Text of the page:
I have so much on my to read list this year, I think I read about 10 books in full last year. Teenage me would be disgusted. Im definitely going to have to invest in Goodreads so I can keep on track of everything..

    • Kay

      Ah do it! Honestly, I don’t do much on there other than keep track of the books I want to read, and a way to keep track of what I have read. Plus, I enjoy seeing what my friends are reading as it often provides books to add to my to-read list!

  • I was totally looking at The Art of Asking the other day but didn’t know anything about it. Might have to pick it up now…

    • Kay

      I loved it so much more than I was expecting to!

  • gamerwife

    If I don’t count graphic novels I think I read two books last year. And they were both my Rainbow Rowell.

    • Kay

      I’ve only read one Rainbow Rowell novel (Fangirl) and I really enjoyed it! I just haven’t managed to get ahold of anymore, and by haven’t managed I really mean haven’t made the effort. I just have so much on my TBR shelf already…

      And I will stick to thinking graphic novels count. I’ll be continuing to count them in my reading numbers this year!

  • GeekyNikkiRVA

    Amanda Palmer sums up my college music collection. I REALLY need to pick up her book and you reminded me that I need to keep reading Ms. Marvel (I read issue one and liked it a lot).

    • Kay

      I really need to read more Ms. Marvel as well! And after reading The Art of Asking, I really want to check out her music.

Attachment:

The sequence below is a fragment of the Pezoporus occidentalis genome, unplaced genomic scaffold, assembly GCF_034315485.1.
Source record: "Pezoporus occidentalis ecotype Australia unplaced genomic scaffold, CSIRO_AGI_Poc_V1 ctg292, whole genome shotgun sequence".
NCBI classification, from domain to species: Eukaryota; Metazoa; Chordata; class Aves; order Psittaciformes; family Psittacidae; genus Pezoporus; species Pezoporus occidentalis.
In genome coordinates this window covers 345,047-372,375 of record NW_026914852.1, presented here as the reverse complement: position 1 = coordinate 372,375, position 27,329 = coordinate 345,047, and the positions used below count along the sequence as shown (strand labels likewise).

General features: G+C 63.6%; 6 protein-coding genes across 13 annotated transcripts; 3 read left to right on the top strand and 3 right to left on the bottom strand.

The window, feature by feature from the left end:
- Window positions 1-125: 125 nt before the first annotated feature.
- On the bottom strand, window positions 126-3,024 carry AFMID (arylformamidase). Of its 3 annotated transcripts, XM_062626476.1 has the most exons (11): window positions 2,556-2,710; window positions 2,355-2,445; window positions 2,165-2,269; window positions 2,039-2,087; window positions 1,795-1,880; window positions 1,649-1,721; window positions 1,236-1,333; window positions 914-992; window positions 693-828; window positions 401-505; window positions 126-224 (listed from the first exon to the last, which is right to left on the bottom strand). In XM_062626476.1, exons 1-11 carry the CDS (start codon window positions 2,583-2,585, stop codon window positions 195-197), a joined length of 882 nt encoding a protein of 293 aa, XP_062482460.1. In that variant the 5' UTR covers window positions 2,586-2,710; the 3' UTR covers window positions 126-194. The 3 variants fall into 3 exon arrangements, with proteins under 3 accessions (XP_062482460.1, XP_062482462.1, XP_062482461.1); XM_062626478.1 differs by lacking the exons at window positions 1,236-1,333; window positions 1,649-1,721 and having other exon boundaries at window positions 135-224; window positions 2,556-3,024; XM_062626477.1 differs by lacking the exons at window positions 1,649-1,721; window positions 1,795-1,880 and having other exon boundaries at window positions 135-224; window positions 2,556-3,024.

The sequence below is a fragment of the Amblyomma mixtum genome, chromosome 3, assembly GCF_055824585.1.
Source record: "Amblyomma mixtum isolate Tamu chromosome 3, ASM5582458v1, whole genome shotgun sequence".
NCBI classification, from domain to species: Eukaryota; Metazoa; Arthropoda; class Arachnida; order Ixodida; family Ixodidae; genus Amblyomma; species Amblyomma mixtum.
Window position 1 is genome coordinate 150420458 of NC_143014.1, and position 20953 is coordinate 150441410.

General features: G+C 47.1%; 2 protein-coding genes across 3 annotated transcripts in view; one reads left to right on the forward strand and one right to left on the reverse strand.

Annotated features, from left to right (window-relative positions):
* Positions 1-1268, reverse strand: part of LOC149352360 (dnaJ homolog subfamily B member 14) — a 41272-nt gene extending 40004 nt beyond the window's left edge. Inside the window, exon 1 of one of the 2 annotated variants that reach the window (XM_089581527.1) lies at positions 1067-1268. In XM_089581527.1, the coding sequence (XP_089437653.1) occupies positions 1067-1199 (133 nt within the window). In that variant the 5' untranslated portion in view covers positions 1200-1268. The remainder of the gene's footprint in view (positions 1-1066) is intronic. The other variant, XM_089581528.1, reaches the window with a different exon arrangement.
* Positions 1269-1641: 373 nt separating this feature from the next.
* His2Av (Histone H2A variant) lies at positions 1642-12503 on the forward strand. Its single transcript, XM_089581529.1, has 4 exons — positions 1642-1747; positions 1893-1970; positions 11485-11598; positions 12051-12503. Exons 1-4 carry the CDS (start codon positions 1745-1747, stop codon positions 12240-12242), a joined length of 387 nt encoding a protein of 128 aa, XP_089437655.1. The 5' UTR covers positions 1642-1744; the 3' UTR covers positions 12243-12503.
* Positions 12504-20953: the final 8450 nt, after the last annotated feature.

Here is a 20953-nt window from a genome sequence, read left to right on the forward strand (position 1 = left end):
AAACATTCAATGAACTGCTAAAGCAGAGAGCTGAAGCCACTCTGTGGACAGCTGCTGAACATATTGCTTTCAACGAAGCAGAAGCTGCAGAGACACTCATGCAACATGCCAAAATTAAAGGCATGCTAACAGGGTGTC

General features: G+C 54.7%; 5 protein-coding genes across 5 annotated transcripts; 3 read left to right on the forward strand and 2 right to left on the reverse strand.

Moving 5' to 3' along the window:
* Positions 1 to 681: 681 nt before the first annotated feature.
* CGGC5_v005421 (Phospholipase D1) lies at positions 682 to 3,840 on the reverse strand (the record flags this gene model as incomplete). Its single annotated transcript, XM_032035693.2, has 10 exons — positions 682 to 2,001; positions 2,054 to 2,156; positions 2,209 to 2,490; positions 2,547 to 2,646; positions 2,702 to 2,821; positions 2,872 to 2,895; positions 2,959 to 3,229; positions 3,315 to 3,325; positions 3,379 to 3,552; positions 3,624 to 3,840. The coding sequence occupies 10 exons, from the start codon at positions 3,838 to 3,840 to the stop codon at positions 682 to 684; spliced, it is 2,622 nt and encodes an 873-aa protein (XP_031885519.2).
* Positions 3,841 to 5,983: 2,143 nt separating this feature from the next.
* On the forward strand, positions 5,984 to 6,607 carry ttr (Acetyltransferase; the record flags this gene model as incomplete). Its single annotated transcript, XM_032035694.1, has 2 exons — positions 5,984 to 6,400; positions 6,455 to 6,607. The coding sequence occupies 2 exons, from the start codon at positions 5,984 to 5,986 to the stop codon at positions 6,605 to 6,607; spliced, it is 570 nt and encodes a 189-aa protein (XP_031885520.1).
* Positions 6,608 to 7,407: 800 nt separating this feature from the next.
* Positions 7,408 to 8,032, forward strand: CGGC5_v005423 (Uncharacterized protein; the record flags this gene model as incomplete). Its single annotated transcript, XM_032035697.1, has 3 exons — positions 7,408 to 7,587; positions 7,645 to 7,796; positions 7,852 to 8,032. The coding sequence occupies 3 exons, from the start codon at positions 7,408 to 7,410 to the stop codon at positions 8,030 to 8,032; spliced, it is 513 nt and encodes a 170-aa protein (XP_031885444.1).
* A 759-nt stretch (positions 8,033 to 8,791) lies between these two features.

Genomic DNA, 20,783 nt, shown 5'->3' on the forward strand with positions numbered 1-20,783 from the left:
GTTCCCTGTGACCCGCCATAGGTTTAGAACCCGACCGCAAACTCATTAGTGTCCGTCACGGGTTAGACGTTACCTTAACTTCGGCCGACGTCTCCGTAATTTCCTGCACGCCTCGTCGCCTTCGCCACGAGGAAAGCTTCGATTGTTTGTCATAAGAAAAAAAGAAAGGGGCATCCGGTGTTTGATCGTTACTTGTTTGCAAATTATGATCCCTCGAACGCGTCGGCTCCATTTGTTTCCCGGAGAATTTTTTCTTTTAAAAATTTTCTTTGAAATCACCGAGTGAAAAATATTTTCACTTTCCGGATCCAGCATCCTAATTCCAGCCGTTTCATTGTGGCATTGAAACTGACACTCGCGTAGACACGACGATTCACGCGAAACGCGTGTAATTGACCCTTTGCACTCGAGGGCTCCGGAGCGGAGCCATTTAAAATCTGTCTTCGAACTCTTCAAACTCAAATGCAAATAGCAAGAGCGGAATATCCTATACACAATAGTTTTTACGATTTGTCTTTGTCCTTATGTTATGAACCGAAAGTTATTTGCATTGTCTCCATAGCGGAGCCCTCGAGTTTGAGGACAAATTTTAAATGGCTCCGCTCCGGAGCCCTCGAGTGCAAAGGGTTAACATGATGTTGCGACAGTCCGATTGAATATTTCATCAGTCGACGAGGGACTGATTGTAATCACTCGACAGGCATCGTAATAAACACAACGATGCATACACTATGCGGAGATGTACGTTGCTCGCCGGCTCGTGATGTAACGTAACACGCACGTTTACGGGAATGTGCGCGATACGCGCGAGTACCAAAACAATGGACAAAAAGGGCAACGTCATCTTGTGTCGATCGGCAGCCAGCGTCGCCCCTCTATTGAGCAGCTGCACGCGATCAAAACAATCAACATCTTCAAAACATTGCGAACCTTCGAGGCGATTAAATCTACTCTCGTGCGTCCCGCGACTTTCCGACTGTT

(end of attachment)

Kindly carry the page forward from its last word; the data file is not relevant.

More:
• Hola Kay, just read this because you pointed me to it. I also didn’t know Amanda, but really did not enjoy her book. Found it unbearable. This rarely happens! We recorded an episode about the book a few months ago and the good thing is… it did open up the conversation on ladies, asking, insecurities etc. You might enjoy that (even if it doesn’t talk about AP that much).

    • Kay

      I will have to check that ep out! You are the only person (not including myself) I know who’s read this book who didn’t know Amanda Palmer via music or something else before reading and yet we have completely different opinions on the book! I think that’s quite interesting…everyone I know who loved the book also loves her music and such and vice versa, the people I know who didn’t don’t like her music/her lifestyle etc. I find it interesting that two people with a blank slate can also have completely contrasting views. Maybe sometime we’ll chat about what we did/didn’t like about it! I always love hearing opinions on things, even if they don’t agree with my own. 🙂

      • Def listen to the ep, and of course. Would love to chat!

        More opinions here:
        The style of the book was very free form, a little indulgent in the feelings department, and a little quirky. All things are okay separately I think but together were difficult for me. I tried very hard to continue, even flipped around, but it just wasn’t working for me. Also, I am not afraid to ask. I am very nerve-y and tactless. Maybe that’s why I didn’t like it? Or that I thought it would be a bit better structure or more self-help style? Parts of this book were interesting but not enough to push me through the other parts/presentation I really could not deal with.

        • Kay

          I can definitely understand that. When I started reading, I was also expecting more self-help, less memoir. And it is VERY self indulgent writing. I don’t know why, but I have such a soft spot for memoirs; I really enjoy reading about people’s/stranger’s lives! So when I realized that’s what this was, I actually liked it more because of that than if it had more of a self-help vibe.


Get the latest posts delivered to your mailbox: